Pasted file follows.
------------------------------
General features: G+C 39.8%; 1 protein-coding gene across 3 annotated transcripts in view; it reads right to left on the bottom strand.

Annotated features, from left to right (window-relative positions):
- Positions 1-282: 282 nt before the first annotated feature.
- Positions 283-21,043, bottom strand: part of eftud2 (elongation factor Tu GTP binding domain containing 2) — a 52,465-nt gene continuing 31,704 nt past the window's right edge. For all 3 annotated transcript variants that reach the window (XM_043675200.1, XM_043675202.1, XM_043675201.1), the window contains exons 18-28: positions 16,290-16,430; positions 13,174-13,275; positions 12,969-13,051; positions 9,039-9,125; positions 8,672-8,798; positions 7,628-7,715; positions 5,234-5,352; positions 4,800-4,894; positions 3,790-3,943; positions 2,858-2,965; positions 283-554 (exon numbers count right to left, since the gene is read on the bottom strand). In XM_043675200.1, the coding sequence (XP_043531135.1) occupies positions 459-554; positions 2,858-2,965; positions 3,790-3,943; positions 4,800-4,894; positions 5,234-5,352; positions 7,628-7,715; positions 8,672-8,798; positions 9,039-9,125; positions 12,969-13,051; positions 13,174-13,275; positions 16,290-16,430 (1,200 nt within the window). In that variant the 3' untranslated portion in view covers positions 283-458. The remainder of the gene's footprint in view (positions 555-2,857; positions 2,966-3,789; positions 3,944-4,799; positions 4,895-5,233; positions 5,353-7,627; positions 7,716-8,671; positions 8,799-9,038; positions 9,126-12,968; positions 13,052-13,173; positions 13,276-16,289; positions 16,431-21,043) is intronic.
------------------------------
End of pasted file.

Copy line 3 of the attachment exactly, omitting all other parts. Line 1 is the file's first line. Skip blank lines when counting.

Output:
- Positions 1-282: 282 nt before the first annotated feature.